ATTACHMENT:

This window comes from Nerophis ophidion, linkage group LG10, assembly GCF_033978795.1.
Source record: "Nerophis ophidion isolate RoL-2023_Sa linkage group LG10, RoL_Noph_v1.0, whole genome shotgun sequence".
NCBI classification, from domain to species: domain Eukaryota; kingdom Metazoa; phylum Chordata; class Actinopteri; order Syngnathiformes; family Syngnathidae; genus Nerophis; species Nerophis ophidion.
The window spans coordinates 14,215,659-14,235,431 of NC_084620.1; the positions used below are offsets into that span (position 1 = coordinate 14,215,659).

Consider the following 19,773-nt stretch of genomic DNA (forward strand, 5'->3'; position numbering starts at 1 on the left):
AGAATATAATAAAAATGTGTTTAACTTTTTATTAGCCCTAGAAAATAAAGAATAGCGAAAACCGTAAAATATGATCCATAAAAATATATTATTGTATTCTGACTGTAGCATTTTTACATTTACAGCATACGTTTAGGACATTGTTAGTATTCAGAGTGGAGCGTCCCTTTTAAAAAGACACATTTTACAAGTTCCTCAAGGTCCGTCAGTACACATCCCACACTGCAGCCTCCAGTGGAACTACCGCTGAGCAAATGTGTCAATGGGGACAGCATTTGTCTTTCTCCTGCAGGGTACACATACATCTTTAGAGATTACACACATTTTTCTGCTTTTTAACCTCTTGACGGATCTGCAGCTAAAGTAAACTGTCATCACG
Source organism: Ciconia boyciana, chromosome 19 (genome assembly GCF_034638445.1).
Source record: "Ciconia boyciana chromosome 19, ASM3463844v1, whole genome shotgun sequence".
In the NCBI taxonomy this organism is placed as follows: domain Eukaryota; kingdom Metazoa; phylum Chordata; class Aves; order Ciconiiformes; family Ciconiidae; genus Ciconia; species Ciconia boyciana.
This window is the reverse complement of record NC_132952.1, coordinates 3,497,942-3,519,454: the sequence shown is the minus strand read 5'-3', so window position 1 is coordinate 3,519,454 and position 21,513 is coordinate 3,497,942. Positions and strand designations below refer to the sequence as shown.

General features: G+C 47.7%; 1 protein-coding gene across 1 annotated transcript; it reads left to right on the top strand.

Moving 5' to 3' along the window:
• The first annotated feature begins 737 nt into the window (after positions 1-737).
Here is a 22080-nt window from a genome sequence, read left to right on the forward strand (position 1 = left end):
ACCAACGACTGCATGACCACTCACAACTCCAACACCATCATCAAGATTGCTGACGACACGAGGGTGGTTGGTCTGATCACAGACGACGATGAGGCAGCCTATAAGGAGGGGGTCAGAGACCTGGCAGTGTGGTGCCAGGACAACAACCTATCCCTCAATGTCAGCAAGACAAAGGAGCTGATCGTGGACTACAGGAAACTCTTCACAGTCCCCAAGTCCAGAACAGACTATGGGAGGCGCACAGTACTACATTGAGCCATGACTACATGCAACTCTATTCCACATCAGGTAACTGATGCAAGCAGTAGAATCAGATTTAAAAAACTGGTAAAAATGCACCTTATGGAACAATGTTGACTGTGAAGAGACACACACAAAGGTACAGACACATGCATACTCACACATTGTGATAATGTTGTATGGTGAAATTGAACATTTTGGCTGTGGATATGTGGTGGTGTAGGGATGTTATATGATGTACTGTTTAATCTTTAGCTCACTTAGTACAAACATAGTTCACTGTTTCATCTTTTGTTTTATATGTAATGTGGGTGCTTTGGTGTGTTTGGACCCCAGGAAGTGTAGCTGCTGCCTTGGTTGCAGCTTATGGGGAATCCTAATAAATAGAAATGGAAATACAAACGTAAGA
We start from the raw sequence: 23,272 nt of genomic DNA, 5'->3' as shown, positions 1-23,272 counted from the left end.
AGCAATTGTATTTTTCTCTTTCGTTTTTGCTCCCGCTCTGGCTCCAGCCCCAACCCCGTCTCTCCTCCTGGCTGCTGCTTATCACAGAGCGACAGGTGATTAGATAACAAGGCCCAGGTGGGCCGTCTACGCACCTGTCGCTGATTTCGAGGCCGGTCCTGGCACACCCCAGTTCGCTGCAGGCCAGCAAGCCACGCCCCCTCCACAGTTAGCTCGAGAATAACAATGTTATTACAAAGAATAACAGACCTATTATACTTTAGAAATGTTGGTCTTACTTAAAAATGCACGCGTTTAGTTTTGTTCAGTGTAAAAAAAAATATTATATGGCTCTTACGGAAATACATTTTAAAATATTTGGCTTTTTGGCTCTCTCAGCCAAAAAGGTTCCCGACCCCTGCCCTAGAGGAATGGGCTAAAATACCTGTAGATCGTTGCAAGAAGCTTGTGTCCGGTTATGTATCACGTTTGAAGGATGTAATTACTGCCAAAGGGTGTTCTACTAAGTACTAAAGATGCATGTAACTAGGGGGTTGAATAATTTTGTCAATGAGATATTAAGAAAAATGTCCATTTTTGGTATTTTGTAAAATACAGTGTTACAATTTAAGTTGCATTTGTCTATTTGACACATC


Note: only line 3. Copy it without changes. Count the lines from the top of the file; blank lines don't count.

NCBI classification, from domain to species: domain Eukaryota; kingdom Metazoa; phylum Chordata; class Actinopteri; order Syngnathiformes; family Syngnathidae; genus Nerophis; species Nerophis ophidion.